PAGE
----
ORIENT VERSUS OCCIDENT

ORIENT VERSUS OCCIDENT

 

 

 

In furthering the series of annual exhibitions organized by the Bucharest Pinacotheque, the Art Section of the Bucharest Municipality Museum organizes starting with December 2021, at Suțu Palace a patrimony compendium from the Bucharest Pinacotheque collection, meant to illustrate and clarify as much as possible the connotations of Orient and Occident concepts and how they influenced the Romanian fine arts.

The exhibition will analyze two worlds: the West and the Est; both of them proposed unique aesthetic values in the 19th and 20th centuries: the West is the measure of reason, while the East is an oasis of contemplation.

In the Romanian artistic environment, the East and the West are poles of creation: for example, the paintings with a magnificent color by Gheorghe Petrașcu are divided between trips to the West ‒ France, Italy, Spain and those to Dobrogea, Quadrilater region or even Egypt. Another painter, Samuel Mützner, defines his artistic style in Claude Monet’s studio and takes from it the principles of impressionism, namely the expression through painting of understanding the nature, not its realism. Mützner travels to the Far East (China, Japan), but also to South America.

Also, we must not forget the artists who traveled and studied in the West and who captured in their painting the specifics of these places, whether landscapes or characters. Thus, the Fontainebleau and Barbizon School will make its mark on some important painters for the history of national art: Ion Andreescu and Nicolae Grigorescu. Brittany, the rural and marine landscapes of this area fascinate whole generations of Romanian artists, starting with Grigorescu who visits Dinan, Dinard, Saint-Malo, Mont-Saint-Michel, the Normandy coast, and Granville. Others will follow him on journeys of initiation: Nicolae Grant, Theodor Pallady, Gheorghe Petrașcu, Max Wexler Arnold, Eustațiu Stoenescu, Elena Popea, Iosif Iser. The landscapes created by Cecilia Cuțescu Storck in Italy, France, Spain and Portugal also remain a reference in Romanian art.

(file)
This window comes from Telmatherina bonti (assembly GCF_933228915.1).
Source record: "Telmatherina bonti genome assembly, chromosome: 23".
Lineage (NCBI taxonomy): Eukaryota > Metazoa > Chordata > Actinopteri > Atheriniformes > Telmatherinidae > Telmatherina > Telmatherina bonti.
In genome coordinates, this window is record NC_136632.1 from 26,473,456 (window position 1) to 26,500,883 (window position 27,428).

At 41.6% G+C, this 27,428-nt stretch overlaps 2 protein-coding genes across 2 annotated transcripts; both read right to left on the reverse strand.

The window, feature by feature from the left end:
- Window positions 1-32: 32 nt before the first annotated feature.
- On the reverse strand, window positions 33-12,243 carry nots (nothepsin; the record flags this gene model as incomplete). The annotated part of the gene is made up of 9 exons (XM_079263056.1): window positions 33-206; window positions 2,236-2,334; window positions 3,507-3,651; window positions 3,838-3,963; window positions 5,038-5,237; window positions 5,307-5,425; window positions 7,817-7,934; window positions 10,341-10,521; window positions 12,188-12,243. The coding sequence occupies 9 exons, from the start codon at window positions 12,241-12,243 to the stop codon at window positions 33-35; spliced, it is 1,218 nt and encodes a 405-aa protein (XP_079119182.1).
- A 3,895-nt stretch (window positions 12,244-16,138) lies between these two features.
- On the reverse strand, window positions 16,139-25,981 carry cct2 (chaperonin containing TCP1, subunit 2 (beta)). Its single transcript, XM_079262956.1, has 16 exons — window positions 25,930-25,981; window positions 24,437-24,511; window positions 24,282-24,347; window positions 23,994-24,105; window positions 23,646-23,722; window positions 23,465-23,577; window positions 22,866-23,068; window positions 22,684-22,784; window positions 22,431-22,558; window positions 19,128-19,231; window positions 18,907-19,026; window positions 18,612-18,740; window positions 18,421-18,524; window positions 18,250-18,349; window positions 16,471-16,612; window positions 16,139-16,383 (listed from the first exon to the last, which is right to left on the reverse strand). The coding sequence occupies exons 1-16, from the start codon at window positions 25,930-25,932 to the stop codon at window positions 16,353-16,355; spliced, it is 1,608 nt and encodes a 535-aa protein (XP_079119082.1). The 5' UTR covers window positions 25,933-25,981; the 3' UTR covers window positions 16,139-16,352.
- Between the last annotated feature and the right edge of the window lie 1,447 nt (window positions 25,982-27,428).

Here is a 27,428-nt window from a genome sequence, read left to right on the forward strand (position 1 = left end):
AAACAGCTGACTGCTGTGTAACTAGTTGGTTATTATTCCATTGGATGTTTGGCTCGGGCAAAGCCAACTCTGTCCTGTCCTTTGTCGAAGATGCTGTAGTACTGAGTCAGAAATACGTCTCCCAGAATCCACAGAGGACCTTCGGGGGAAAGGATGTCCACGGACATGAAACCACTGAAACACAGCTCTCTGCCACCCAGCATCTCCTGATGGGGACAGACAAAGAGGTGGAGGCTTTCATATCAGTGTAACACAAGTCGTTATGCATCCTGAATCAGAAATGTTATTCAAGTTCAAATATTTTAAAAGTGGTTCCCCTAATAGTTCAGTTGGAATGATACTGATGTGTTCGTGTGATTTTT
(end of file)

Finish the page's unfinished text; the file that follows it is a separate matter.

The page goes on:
Perceived, due to its geographical positioning, as the “turntable” of European politics in the context of the expansion and domination of the Ottoman Empire, Romania is since the beginning of the 19th century one of the countries that quickly used oriental influences in art. The oriental theme attracted young Romanian artists who studied in large Western cultural centers and approached it preferentially after returning to the homeland. Thus, an intersection of oriental and occidental cultural models takes place at the Eastern Gates of Europe, which imprints on the Romanian society a new specificity, completely different from what had existed until then, in all existential planes, with “reverberations in the field of visual arts too.”

In Romanian painting, from the middle of the 19th century until the end of it, the oriental theme will bring to the fore several painters, including C.D. Rosenthal, Barbu Iscovescu, Gheorghe Tattarescu, Carol Pop de Szathmáry, Theodor Aman, who have a considerable contribution to the approach of modern Romanian painting to the age of its maturity by bringing a thematic increase, by adding a new field and by perfecting the plastic language, as a whole. Theodor Aman, for example, is also seduced by the Levantine lifestyle, and influenced by the orientations of French painting fascinated by Orientalism. Aman paints harem scenes, portraits of sultanas or seductive odalisques, in a world situated between dream and reality.

But the place where the Orient and its specific artistic manifestations met the Romanian art of the 20th century, especially the painting, was Balchik, a city on the Caliacra area, or the Silver Coast, as it would be called by Queen Maria who built a palace there. Located on the Black Sea shore, the city belonged to Romania until 1940, when, following the Treaty of Craiova, Romania was forced to cede the Quadrilater to Bulgaria.

In the interwar period, Balchik gave many artists the opportunity to know themselves, the special landscape, through atmosphere and color, becoming the place the most sought-after by all Romanian painters of the time ‒ Iosif Iser, Jean Al. Steriadi, Cecilia Cuțescu Storck, Nicolae Dărăscu, Nicolae Tonitza, Constantin Artachino, Mina Byck Wepper, Dumitru Ghiață etc. “Barbizon, the banks of the Seine, Honfleur, Cassis are places that mean outdoor painting, impressionist painting or, in short, painting. For Romanian art, Balchik is no less. It is, for our modern painting, the school of new colorism […] ”[1]

The exhibition will present a wide selection of works of painting, graphics, but also sculpture from the rich collection of the Bucharest Pinacotheque, offering a journey through the cities of Western Europe and the Orient. It is a plastic manifesto dedicated to illustrating the diversity of sources of artistic inspiration, revealing differences between East and West, classic and modern, and an attempt to recover some places and some unique and exotic characters.

Dr. Elena Olariu, Deputy Director of Art, Restoration, Conservation

Drd. Ana Maria Măciucă-Pufu, museographer, Bucharest Municipality Pinacotheque

 

 

[1] Alexandru Busuioceanu, Writings about art, Meridiane Publishing House, Bucharest, 2000, pp. 89-92.

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